CE324-6-SP-CO: Network Security And Cryptographic Principles
Department: Computer Science and Electronic Engineering
Essex credit: 15
ECTS credit: 7.5
Available to Study Abroad / Exchange Students: Yes
Full Year Module Available to Study Abroad / Exchange Students for a Single Term: No
Outside Option: No
Comments: Pre-Req - CE235 and some IP Networking knowledge is assumed
Dr Martin Reed
Dr Martin Reed
CSEE School Office, email: csee-schooloffice (non-Essex users should add @essex.ac.uk to create full e-mail address), Telephone 01206 872770
|Module is taught during the following terms
The aim of this module is to consider the application of security to networked computers and systems, extending on the content of CE235 Computer Security (which examined security as applied to a single computer). It explains how to secure a network by applying methods to detect, mitigate and/or stop attacks.
Based on the assumption that public networks will always be open to compromise, this course introduces techniques to secure transmitted data,
including the management of encryption systems and communication.
After completing this module, students will be expected to be able to:
1. Identify and describe common network security vulnerabilities/attacks
2. Design computer network architectures that reduce security risks
3. Formulate firewall table rules and in general be familiar with network boundary protection.
4. Identify and describe the operation of security tools for network security applications
5. Propose suitable security techniques for encryption and authentication
6. Analyse the key management techniques required for encrypted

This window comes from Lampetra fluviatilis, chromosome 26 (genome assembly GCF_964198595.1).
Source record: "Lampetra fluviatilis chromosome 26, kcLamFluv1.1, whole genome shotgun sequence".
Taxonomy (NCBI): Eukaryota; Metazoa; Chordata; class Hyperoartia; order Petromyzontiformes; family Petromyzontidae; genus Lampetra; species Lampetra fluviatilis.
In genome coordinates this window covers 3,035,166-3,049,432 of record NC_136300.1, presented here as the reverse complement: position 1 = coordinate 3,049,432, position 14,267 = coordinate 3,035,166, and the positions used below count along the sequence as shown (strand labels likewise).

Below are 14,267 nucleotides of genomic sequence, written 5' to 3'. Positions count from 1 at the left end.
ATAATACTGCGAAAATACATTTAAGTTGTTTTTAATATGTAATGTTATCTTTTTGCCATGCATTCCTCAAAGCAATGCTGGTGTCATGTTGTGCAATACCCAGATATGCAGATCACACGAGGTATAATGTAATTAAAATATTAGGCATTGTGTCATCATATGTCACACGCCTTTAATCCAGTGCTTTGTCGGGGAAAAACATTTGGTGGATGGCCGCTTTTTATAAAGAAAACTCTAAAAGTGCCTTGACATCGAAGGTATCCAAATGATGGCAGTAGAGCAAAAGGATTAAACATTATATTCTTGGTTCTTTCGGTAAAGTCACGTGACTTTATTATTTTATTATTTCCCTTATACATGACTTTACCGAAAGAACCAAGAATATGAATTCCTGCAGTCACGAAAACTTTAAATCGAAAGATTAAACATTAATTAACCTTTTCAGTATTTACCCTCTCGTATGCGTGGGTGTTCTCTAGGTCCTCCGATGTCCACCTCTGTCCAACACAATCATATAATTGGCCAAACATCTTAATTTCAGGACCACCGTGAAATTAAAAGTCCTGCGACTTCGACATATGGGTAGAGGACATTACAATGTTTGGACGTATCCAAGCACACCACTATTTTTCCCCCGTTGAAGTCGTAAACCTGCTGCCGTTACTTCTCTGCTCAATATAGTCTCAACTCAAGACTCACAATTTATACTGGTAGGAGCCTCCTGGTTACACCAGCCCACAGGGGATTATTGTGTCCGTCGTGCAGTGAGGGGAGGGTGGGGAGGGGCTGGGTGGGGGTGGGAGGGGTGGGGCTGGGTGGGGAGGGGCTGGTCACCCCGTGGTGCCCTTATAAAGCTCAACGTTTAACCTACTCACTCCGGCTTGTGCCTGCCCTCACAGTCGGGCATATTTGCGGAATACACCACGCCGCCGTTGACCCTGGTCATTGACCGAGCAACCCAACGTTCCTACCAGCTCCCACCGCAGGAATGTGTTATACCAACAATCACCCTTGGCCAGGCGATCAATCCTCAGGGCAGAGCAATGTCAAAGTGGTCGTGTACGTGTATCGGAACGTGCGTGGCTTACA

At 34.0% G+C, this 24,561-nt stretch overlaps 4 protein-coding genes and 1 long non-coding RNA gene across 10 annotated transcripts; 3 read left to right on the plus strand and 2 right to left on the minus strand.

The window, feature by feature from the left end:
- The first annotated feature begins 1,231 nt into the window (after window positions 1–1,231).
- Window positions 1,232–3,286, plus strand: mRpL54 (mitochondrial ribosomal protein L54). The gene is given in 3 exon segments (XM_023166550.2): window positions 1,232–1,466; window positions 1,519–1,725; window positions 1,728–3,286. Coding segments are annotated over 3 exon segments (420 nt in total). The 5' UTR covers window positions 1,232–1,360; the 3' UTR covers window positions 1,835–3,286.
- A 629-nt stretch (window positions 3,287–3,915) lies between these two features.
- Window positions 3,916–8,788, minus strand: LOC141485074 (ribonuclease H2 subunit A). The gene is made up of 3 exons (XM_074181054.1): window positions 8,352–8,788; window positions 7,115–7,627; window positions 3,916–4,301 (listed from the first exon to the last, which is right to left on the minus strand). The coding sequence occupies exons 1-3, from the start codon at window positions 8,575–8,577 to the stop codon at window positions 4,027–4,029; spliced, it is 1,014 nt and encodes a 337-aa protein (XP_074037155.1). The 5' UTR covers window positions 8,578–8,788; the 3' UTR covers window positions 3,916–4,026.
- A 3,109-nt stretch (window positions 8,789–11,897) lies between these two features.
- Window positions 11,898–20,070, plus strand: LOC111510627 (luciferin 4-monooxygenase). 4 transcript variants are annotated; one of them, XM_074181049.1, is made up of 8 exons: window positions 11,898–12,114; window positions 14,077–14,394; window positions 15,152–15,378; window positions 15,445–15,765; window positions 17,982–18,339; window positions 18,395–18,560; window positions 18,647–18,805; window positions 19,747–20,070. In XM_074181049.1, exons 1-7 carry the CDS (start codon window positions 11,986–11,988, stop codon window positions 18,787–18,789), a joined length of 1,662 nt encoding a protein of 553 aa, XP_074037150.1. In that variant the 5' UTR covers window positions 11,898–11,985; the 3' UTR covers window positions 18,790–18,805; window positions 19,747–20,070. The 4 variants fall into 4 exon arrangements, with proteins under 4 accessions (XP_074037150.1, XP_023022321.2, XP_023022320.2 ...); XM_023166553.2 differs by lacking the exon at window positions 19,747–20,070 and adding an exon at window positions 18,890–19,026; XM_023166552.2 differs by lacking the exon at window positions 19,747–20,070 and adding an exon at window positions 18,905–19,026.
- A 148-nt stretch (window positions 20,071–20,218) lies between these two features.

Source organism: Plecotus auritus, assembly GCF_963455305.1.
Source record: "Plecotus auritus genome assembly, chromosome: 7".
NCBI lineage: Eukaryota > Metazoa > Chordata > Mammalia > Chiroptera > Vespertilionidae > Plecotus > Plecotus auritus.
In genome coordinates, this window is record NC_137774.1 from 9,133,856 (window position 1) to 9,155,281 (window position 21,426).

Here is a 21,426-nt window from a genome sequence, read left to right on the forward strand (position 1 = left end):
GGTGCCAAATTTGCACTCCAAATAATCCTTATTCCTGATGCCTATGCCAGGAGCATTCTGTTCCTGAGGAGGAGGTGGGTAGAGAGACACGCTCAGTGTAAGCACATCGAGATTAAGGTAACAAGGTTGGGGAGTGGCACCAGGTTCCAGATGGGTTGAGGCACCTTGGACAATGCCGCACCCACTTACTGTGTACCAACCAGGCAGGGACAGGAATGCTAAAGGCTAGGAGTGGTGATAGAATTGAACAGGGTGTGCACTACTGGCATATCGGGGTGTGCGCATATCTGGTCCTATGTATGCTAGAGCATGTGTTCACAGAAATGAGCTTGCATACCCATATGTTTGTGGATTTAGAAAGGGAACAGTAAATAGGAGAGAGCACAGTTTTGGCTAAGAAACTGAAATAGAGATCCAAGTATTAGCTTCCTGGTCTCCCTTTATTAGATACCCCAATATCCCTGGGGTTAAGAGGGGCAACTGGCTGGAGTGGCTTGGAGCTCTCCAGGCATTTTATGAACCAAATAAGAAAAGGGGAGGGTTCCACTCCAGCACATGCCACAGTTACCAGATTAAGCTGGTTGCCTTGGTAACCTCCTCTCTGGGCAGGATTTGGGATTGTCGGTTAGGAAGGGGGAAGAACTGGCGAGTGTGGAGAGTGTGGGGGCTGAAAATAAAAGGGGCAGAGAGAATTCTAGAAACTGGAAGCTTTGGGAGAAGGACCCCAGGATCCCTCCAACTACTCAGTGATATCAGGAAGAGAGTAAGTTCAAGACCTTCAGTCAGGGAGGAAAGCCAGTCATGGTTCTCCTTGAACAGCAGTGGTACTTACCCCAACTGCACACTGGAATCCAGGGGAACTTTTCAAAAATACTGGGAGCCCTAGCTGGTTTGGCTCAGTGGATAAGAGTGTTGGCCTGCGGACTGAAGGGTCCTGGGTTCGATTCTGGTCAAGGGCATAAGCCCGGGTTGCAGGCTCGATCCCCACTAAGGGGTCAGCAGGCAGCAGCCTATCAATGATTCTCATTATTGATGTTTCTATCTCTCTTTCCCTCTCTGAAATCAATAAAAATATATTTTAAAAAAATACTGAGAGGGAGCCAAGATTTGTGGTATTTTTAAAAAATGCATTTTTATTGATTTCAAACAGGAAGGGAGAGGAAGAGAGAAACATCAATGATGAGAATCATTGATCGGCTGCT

Principles of network security and privacy. Introduction to the different types of networkbased attack (or non-malicious problem) that may require attention.
Securing a computer network at the network layer
Techniques to identify network vulnerabilities and review of the relevant network layer protocols. Types of firewall. Configuring network firewalls and application gateways.
Computer architectures and topologies that reduce risk of attack. Network policies that support security. Securing wireless systems. Stopping network layer and DNS-based
Detecting and mitigating network based attacks
Network intrusion detection systems. Fake systems (honeypots) for attack
deflection/detection. Adapting network policy in reaction to attack.
Key management for encryption and authentication
Ticket-based authentication systems including Kerberos. Public key infrastructure (PKI). Securing Email communication. Secure network management.
Secure communication protocols
Securing application/transport layer protocols using secure socket layer (SSL) including secure HTTP web transfer. Securing network layer transmission through IP security (IPsec).
Virtual private networks (VPNs). Secure web-based applications (cookies, cross-site scripting, and spoofing).
Learning and Teaching Methods
Lectures and Laboratory sessions
30 per cent Coursework Mark, 70 per cent Exam Mark
Lab Test 1(MCQ test open book), weighting = 12%, taken in wk 21
Lab Test 2 (MCQ test open book), weighting =12% taken in wk 25
Log Book - to hand in at end of the second test, weighting = 6%, submitted in wk 25
Exam Duration and Period
2:00 during Summer Examination period.
STUDENTS SHOULD NOTE THAT THIS MODULE INFORMATION IS SUBJECT TO REVIEW AND CHANGE
- Highly recommended reading
- CHESWICK, W.R., BELLOVIN, S.M. AND RUBIN, A.D., Firewall and Internet Security,
- Addison-Wesley 2003 (2nd edn)
- KAUFMAN, C., PERLMAN, R. AND SPECINER, M., Network Security: Private
- Communication in a Public World, Prentice Hall (2nd edn)
- Recommended reading
- YUAN, R. AND STRAYER, W.T., Virtual Private Networks: Technologies & Solutions,
- STALLINGS, W., Network Security Essentials: Applications and Standards, Prentice Hall
- Background reading
- CONVERY, S., Network Security Architectures, Cisco Press
- REHMAN, R.U., Intrusion Detection with SNORT, Prentice Hall 2003